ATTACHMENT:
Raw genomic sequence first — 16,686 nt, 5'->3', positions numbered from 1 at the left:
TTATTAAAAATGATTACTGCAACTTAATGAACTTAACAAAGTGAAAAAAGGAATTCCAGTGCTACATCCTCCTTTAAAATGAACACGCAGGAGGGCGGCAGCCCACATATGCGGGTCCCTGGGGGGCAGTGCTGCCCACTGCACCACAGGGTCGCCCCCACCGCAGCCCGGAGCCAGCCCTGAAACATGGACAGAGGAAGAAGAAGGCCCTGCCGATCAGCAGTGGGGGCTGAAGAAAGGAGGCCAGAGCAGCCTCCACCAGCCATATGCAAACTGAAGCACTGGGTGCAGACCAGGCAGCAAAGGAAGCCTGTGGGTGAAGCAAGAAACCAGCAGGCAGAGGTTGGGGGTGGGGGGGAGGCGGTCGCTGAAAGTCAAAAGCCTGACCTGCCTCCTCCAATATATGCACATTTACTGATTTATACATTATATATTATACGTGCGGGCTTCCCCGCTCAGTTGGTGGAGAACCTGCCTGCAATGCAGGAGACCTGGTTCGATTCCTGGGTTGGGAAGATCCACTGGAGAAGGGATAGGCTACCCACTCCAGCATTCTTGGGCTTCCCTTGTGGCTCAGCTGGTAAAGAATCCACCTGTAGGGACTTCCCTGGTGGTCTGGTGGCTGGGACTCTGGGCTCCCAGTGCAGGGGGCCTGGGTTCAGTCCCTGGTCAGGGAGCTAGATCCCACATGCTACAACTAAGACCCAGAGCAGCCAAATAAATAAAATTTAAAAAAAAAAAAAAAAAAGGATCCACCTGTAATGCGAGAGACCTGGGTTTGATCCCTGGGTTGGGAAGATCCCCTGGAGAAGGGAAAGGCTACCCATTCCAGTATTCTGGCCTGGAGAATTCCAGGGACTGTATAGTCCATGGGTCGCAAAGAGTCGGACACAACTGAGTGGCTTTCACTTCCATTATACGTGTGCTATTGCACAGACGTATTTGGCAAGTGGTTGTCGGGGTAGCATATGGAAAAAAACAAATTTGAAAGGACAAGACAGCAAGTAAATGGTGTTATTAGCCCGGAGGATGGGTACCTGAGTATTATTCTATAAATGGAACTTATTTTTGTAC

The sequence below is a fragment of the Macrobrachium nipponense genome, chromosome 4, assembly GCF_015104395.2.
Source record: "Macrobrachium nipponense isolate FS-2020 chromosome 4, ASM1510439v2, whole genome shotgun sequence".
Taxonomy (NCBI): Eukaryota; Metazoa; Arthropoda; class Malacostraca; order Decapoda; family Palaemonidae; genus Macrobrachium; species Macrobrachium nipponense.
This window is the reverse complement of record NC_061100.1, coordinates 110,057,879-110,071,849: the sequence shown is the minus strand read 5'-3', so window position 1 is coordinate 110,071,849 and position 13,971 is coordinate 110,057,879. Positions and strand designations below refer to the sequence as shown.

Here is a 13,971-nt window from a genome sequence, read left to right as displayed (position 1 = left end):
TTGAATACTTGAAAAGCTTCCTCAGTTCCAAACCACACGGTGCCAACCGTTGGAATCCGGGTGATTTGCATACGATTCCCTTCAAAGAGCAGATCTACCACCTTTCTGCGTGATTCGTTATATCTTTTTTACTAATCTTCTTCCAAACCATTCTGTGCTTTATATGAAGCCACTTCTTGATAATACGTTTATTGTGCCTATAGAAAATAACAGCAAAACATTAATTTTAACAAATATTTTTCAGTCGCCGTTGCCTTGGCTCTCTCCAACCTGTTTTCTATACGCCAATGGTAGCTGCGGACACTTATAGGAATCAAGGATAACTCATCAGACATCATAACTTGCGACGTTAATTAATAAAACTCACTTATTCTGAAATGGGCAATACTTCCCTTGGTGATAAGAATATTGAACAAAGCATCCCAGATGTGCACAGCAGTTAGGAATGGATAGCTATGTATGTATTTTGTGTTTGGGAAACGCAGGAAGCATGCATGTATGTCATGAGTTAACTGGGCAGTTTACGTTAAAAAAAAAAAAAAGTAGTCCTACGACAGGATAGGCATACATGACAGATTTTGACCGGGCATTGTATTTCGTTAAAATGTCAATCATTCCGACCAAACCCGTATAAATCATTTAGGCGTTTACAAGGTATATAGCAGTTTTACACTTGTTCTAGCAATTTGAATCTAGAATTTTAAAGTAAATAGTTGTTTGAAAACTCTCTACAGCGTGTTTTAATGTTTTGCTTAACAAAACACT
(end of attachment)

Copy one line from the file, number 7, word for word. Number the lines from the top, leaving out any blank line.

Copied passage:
Here is a 13,971-nt window from a genome sequence, read left to right as displayed (position 1 = left end):